Recently an essay entitled Measurements of the gravitational constant using two independent methods, co-written by Dr. Wang Jinglan, was published in the top international journal Nature.
The researchers obtained G values of 6.674184×10-11 and 6.674484×10-11 cubic meters per kilogram per square second for the time-of-swing method and the angular-acceleration-feedback method respectively. The relative uncertainties are about 11.64 and 11.61 parts per million. By comparison, the previous record, which was achieved by using the angular-acceleration-feedback method, was 13.7 per million. The finding contributes significantly to ever approaching to the real state of G values. Because of its breakthrough in the field, “The relative uncertainties are the smallest reported so far”, thus comments generously an editor of Nature.
Nature was founded in 1869, is currently the world's top academic journal and also one of the three major academic journals of the globe. The essays published in the journal basically represent the top research results in related fields.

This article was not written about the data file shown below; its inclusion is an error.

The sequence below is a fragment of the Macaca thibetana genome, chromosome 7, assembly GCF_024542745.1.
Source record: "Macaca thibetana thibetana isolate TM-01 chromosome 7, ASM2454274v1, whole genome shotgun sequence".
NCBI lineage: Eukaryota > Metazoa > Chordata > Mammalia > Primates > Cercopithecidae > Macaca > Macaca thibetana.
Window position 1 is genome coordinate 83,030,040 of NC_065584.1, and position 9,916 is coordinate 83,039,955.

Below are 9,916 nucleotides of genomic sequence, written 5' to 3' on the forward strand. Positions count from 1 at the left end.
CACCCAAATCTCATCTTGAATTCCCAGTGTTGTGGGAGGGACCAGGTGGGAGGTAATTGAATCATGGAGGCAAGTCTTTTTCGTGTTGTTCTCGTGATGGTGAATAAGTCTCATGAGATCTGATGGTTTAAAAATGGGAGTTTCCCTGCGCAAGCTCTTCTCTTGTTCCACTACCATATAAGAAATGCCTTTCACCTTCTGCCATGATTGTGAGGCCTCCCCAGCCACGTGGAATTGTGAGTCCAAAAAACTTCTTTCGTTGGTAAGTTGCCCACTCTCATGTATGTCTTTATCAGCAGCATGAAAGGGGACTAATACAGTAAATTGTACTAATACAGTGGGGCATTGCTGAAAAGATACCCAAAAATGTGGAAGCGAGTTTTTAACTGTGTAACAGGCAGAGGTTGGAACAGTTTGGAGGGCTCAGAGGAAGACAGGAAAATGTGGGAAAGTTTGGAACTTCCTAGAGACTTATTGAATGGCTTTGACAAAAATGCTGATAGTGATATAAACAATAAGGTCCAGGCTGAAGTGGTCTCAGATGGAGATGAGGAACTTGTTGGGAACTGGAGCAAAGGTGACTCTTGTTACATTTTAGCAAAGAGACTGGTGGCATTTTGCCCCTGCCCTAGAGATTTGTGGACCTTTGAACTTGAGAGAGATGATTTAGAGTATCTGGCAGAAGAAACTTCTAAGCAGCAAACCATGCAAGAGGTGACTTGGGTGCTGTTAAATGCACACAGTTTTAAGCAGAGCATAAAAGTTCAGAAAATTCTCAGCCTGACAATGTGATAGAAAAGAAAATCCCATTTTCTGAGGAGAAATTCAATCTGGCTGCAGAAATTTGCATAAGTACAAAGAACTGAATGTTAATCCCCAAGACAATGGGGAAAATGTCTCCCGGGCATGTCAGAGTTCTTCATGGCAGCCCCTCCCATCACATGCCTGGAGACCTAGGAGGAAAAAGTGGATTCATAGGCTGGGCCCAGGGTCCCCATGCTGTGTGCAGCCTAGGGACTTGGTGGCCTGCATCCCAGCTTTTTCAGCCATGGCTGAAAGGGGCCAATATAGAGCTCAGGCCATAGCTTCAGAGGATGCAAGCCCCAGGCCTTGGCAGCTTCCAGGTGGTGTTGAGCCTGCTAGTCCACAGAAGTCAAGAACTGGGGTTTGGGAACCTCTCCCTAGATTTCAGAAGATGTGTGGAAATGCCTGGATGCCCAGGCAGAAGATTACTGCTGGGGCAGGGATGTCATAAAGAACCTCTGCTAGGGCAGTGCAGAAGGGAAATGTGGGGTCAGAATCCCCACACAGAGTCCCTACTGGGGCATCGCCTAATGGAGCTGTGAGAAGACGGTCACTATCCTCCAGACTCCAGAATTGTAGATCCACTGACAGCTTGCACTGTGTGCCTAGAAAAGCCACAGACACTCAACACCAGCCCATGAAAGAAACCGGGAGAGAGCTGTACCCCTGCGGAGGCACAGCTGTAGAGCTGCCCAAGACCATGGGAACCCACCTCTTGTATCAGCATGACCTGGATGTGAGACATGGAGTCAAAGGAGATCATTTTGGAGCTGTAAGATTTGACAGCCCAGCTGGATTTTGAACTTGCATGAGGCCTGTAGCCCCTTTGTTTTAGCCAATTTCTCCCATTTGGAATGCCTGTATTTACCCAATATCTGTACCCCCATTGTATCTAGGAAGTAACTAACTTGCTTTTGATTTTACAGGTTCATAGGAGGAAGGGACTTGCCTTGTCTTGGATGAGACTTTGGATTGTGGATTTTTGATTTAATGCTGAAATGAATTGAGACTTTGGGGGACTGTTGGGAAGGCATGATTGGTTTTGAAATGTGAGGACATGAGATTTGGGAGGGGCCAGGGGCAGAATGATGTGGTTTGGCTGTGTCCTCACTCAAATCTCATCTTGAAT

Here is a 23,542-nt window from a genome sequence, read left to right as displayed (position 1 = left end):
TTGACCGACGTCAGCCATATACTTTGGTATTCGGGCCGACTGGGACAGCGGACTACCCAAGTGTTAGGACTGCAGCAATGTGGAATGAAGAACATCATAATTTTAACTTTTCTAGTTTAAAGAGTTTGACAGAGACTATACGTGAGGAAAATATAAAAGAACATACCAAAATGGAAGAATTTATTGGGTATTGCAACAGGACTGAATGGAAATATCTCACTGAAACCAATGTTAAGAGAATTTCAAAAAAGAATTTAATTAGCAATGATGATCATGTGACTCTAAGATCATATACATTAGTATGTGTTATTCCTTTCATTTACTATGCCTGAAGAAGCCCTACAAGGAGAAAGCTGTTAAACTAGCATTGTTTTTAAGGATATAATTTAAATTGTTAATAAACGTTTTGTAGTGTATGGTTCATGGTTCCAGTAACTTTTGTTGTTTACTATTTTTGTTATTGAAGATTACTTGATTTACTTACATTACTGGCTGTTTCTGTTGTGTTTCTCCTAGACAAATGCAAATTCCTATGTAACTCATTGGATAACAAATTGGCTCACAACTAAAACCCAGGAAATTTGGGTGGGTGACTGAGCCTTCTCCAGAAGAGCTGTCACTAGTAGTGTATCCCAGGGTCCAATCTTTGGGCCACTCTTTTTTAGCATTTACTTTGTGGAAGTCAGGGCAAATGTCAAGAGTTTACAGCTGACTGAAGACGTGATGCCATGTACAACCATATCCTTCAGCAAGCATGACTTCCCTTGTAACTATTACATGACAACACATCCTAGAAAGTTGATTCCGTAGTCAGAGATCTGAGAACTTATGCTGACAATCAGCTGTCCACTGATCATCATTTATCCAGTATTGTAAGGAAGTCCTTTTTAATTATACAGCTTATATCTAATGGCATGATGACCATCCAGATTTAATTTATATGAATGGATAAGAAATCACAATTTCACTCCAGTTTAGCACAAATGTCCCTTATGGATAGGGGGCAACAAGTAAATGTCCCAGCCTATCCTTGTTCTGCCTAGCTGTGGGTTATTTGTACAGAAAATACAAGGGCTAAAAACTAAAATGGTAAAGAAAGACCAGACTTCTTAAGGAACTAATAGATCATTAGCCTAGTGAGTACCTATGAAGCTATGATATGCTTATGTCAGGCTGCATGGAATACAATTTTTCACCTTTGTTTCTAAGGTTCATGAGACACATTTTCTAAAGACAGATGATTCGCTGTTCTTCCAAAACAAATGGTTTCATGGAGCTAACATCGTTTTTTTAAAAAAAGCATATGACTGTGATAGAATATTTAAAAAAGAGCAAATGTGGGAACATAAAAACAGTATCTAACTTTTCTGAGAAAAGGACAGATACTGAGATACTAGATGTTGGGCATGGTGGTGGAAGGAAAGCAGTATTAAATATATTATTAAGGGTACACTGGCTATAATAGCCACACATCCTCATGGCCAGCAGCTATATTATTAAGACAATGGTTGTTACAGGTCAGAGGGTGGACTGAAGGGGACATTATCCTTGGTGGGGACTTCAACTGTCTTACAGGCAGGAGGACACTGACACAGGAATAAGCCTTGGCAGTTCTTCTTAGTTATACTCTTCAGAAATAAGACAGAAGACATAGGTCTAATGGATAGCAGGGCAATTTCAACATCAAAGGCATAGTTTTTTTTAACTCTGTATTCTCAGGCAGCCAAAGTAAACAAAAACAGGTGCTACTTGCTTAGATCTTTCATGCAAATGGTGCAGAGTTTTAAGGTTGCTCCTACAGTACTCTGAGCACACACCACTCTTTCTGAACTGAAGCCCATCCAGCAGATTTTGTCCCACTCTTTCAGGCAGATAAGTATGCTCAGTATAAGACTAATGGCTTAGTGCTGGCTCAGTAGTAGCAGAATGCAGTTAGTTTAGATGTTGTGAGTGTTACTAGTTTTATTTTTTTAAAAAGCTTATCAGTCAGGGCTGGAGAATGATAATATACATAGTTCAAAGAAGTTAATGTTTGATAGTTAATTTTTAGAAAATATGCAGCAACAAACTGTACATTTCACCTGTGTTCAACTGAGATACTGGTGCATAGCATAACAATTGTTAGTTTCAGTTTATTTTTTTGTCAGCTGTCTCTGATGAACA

Dr. Wang Qinglan, tutor of master's degree students and academic director of Optoelectronic Information Science and technology of the College of Science, is mainly engaged in the research of optoelectronic precision measurement, precision torque balance weak force measurement and so on. Because of her outstanding performance in the research field, Ms Wang has won several provincial honors in the past few years. Taking the advantages of her postdoctoral work at Leibniz Universität Hannover and Albert Einstein Institute in Germany from 2015 to 2016, Ms. Wang worked hard and diligently, producing more than 10 academic essays in many famous professional journals at home and abroad as well as participating several key projects of basic research (973 projects) at home and German projects (SFB projects). As a result, her achievements contribute greatly to the academic reputation of HUAT as well as her own personal research abilities.